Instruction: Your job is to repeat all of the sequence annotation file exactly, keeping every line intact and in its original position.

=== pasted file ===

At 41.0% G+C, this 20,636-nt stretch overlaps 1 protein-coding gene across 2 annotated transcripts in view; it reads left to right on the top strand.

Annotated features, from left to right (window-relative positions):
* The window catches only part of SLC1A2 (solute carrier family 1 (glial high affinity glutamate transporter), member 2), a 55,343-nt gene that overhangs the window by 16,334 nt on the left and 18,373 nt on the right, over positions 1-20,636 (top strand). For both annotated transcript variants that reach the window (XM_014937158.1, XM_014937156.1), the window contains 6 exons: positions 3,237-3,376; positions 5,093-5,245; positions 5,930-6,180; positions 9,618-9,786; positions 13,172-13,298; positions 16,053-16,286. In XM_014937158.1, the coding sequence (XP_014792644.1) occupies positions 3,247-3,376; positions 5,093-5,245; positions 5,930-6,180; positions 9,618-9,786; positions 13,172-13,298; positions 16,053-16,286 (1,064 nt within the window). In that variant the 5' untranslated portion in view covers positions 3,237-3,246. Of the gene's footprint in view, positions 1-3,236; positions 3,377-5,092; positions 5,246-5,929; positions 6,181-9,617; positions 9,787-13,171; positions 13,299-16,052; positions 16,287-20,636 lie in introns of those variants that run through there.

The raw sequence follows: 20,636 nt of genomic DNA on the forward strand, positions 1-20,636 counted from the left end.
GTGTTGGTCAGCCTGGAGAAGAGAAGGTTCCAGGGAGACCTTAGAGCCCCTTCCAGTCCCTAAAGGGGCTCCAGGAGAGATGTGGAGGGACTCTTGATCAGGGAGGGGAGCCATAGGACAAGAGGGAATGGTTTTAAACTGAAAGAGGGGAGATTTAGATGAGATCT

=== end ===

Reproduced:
At 41.0% G+C, this 20,636-nt stretch overlaps 1 protein-coding gene across 2 annotated transcripts in view; it reads left to right on the top strand.

Annotated features, from left to right (window-relative positions):
* The window catches only part of SLC1A2 (solute carrier family 1 (glial high affinity glutamate transporter), member 2), a 55,343-nt gene that overhangs the window by 16,334 nt on the left and 18,373 nt on the right, over positions 1-20,636 (top strand). For both annotated transcript variants that reach the window (XM_014937158.1, XM_014937156.1), the window contains 6 exons: positions 3,237-3,376; positions 5,093-5,245; positions 5,930-6,180; positions 9,618-9,786; positions 13,172-13,298; positions 16,053-16,286. In XM_014937158.1, the coding sequence (XP_014792644.1) occupies positions 3,247-3,376; positions 5,093-5,245; positions 5,930-6,180; positions 9,618-9,786; positions 13,172-13,298; positions 16,053-16,286 (1,064 nt within the window). In that variant the 5' untranslated portion in view covers positions 3,237-3,246. Of the gene's footprint in view, positions 1-3,236; positions 3,377-5,092; positions 5,246-5,929; positions 6,181-9,617; positions 9,787-13,171; positions 13,299-16,052; positions 16,287-20,636 lie in introns of those variants that run through there.

The raw sequence follows: 20,636 nt of genomic DNA on the forward strand, positions 1-20,636 counted from the left end.
GTGTTGGTCAGCCTGGAGAAGAGAAGGTTCCAGGGAGACCTTAGAGCCCCTTCCAGTCCCTAAAGGGGCTCCAGGAGAGATGTGGAGGGACTCTTGATCAGGGAGGGGAGCCATAGGACAAGAGGGAATGGTTTTAAACTGAAAGAGGGGAGATTTAGATGAGATCT